# Are we voting to close too quickly?

With the kerfuffle on SE, I've decided to try & contribute a bit more again. So I started with the vote close queue, and this one irked me:

https://codereview.stackexchange.com/review/close/124096

How did this question get in the close queue within 25 minutes of its creation? Are we no longer giving folks the time to edit their question, or are they meant to edit the question while it is closed, and then try to get it unclosed?

I voted to keep it open strictly because the timing seems over the top. Please let me know your thoughts.

• I don't think the timing has anything to do with whether a question gets closed or not. It's better for a question to be closed, fixed and re-opened than that answers come in half-way the process and now the question can't be fixed. – Mast Oct 22 '19 at 11:09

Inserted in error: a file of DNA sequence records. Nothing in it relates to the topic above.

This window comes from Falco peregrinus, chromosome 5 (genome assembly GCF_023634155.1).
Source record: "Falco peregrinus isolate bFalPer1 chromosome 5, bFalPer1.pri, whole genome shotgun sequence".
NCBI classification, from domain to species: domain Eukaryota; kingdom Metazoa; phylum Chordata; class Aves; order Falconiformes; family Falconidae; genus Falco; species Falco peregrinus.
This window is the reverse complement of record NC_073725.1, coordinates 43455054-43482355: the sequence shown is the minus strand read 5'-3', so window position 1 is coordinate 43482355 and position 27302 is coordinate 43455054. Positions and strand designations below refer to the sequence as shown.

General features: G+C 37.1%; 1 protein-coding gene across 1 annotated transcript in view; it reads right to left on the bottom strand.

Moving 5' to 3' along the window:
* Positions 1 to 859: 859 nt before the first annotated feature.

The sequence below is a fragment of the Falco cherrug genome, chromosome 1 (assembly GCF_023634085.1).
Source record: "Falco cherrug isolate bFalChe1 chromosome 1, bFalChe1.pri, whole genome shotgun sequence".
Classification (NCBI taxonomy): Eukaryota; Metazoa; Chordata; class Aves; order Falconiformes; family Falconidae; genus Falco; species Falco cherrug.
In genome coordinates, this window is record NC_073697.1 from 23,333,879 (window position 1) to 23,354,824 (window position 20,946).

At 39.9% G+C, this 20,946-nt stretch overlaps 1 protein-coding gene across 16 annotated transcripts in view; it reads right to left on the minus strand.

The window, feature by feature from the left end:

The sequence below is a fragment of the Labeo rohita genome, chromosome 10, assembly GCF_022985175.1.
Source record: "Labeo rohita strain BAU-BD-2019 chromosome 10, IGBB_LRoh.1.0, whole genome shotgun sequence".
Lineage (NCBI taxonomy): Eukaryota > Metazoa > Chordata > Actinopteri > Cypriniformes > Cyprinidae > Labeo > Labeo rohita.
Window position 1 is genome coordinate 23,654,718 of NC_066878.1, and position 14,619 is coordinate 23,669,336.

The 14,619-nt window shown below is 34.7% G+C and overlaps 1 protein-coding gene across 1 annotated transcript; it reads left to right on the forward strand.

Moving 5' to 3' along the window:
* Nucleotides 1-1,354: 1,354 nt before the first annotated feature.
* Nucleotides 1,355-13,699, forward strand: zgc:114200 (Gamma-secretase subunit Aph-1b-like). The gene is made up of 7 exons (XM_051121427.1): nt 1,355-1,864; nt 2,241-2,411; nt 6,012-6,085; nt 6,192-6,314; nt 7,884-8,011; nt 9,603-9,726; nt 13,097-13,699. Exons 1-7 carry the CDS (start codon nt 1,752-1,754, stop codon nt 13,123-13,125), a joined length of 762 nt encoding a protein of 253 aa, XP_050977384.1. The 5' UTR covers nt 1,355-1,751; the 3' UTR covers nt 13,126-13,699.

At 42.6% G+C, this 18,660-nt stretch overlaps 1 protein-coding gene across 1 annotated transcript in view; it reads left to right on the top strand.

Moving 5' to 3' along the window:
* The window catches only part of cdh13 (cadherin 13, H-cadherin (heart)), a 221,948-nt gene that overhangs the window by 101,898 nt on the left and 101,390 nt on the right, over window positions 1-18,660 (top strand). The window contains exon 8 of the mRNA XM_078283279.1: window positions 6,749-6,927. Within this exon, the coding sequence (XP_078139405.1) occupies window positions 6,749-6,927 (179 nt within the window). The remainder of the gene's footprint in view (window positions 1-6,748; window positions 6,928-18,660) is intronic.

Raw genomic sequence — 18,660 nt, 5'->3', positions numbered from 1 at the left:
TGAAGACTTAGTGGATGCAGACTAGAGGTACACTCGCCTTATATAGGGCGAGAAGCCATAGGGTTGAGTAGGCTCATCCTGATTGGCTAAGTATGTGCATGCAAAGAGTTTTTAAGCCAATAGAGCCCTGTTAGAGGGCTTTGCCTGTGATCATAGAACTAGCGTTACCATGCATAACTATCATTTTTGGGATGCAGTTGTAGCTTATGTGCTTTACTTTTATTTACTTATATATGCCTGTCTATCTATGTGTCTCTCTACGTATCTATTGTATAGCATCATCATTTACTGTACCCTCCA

• We discourage answering off-topic questions, but not everybody follows the same ideas it seems. – Mast Oct 22 '19 at 11:10
• for the record: the first close vote was put in pretty much exactly 40 seconds after the question was posted... – Vogel612 Oct 22 '19 at 11:28
• How soon should I “vote to close”? Always vote to close immediately. – Cody Gray Oct 25 '19 at 3:11

When I come upon a question that has one or more votes to close but no comments at all I feel that we are doing the poster and the community an injustice. The first person to VTC should provide a comment, and I feel that it should be clearer than just a link to the How do I ask a good question help page. It should provide the poster with a clear path to improve the question. In the case of LCC, tell the poster what is missing. If it is broken code tell the poster. Perhaps VTC should urge the closer to provide a reason like the flags do.